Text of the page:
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Developer wins tax breaks for 72-unit apartment building in Westbury

A rendering of the proposed 72-unit apartment building

A rendering of the proposed 72-unit apartment building to be built at 461 Railroad Ave. in Westbury. Credit: Terwilliger & Bartone Properties LLC

The Nassau County Industrial Development Agency granted a 20-year tax break to developers proposing to build a 72-unit apartment building in a move they say will energize Westbury’s downtown.

At a board meeting on Nov. 18, the IDA approved several tax breaks to Farmingdale-based developers Terwilliger & Bartone Properties LLC, which plan to build a multistory structure on the site of a produce warehouse at 461 Railroad Ave. The developers will pay the current tax, $102,700, for the first two years of the project. Over the next 20 years, they will pay $9.4 million in taxes as part of the PILOT — payments in lieu of taxes — agreement.

The IDA granted tax breaks of about $818,000 on the purchase of construction materials and equipment, and more than $137,000 in mortgage recording tax, said Daniel P. Deegan, real estate attorney for Terwilliger & Bartone.

The $23-million project will include studios, one- and two-bedroom apartments, and developers have committed to building 10 below market units.

"We’ve been working in partnership with the village to help implement their downtown revitalization plan and this allows the plan to be finalized and we could commence building," Deegan said. The developers are looking to close on the property by the end of the year.

Anthony Bartone, managing partner at Terwilliger & Bartone, said they plan on demolishing the current building in January and begin construction in February or March, expected to take 18 months.

"I think it’s an overwhelming victory for the community," Bartone said. "To have a project that will now be brick and mortar, and have all the studies become real, is of a measurable value."

Reynolds Zelaya, president of Westbury Schools Parent Teacher Association Council, said he supports the revitalization effort, but hopes the new developments won't hurt the school district.

"Is the school district going to be properly compensated, so if we do need to expand the building once again because of all of this construction, it doesn't fall on the taxpayers," Zelaya noted.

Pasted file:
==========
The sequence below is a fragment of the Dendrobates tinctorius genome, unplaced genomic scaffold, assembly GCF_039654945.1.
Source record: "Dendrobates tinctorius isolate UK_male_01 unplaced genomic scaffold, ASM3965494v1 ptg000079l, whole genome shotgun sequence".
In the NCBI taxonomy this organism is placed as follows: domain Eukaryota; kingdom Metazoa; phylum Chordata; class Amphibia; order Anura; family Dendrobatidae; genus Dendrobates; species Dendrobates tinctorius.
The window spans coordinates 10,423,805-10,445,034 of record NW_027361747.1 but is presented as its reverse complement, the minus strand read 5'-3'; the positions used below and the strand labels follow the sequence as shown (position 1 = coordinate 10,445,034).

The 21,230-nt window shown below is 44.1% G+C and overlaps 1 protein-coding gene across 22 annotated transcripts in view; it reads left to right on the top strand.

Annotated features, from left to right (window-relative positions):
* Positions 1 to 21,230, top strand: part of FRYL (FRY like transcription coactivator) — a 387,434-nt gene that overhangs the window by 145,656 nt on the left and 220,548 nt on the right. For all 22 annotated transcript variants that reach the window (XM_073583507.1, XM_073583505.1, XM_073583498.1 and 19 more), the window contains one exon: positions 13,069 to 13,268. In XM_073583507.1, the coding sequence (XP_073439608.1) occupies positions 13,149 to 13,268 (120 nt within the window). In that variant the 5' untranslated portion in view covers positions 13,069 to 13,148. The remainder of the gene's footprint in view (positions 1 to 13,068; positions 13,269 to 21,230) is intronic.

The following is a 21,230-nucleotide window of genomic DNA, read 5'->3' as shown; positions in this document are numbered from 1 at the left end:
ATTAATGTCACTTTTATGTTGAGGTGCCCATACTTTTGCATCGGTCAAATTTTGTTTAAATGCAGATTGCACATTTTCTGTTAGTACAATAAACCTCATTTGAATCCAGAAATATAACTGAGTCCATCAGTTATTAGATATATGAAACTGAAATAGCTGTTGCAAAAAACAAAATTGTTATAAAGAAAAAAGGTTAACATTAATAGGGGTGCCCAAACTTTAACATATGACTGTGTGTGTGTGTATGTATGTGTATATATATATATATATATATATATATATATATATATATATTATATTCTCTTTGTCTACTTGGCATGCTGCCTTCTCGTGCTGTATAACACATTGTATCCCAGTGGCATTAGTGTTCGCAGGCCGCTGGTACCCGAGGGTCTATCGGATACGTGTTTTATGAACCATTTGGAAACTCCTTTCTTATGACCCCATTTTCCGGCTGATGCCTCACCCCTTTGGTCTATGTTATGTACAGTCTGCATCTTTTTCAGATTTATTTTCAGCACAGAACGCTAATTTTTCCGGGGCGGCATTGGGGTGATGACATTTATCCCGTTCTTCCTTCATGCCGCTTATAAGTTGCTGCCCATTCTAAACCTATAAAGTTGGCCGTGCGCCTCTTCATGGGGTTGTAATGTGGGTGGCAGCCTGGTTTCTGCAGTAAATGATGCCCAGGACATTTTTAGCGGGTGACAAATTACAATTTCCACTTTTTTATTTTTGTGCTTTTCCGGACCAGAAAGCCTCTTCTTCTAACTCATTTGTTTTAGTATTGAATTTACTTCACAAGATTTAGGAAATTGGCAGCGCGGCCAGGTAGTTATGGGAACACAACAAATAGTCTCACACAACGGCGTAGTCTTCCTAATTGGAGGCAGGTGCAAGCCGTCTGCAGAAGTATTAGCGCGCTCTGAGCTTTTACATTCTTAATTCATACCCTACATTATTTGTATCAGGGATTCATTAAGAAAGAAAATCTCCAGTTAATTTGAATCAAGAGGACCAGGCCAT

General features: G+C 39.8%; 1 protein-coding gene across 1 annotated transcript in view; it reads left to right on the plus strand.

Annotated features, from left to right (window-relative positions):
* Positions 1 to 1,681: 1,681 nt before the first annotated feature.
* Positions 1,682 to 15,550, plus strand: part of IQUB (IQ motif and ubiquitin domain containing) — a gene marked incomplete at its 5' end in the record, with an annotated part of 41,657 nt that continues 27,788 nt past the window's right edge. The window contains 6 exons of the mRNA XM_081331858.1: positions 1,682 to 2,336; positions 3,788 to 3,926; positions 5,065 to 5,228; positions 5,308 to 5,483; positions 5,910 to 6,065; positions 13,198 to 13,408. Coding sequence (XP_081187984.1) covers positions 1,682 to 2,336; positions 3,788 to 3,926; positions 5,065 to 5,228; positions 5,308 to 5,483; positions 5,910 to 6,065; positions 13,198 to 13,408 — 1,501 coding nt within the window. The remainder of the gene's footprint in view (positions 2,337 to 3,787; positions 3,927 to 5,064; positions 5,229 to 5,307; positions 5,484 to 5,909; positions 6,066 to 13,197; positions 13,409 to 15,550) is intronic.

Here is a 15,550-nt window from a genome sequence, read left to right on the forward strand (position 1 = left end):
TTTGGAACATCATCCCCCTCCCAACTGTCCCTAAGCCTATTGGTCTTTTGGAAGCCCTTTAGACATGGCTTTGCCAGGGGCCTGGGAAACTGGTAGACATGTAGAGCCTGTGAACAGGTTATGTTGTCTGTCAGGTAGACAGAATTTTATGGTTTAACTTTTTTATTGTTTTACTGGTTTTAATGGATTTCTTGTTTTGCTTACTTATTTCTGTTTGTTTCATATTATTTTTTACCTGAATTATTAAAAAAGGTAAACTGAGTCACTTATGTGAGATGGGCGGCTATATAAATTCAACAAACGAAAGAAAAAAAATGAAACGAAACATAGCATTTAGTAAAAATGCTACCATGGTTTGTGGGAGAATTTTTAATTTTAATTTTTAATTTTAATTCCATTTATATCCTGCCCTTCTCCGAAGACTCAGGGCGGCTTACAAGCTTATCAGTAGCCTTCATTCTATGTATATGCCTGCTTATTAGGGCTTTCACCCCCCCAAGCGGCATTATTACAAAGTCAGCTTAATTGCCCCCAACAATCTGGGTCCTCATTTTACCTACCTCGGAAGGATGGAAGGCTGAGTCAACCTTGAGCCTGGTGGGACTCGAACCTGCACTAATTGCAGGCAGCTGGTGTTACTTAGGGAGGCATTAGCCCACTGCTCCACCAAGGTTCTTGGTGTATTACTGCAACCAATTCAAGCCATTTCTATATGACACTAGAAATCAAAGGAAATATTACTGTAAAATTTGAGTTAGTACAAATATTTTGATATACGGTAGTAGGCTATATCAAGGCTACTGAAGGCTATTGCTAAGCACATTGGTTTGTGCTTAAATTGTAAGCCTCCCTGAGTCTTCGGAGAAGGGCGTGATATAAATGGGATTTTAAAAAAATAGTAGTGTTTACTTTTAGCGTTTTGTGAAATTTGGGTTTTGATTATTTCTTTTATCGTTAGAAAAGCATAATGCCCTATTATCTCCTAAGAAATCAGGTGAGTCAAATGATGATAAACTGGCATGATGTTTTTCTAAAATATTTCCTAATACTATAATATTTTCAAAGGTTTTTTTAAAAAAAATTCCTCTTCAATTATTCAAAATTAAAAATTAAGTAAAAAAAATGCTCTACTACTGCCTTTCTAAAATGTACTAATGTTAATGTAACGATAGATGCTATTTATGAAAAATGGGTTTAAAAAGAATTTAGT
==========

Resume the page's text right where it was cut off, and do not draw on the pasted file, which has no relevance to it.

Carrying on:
Nassau IDA chairman Richard Kessel said the project will boost the village's downtown.

"I think it’s a huge shot in the arm to the village that’s going to bring new people spending their money in the Westbury downtown stores and restaurants," Kessel said.

Westbury Mayor Peter Cavallaro said he hopes the project will be "transformative" for the area near the Long Island Rail Road station, which was rezoned in 2019 to allow for higher and denser buildings in the 50-acre zone.

"The project is really going to beautify the property it is going to be affecting and hopefully lead to some other projects nearby," Cavallaro said. "It’s going to have a tremendous impact on the tax base, even under the PILOT, the revenue generated by the project … is going to be substantial."

The developers also are working on another project nearby, at 425 Railroad Ave.

Though the project received preliminary inducement, which allows the IDA to look at the project and negotiate with the developers, Kessel said they will hold off on moving forward until the village reviews and approves the project.

Cavallaro said the village has heard about phase two project involving 425 Railroad Ave., but said nothing has been submitted.

Bartone said they plan on submitting a formal application, for a 58-unit apartment project with eight below market units, to the village in the first week of December.

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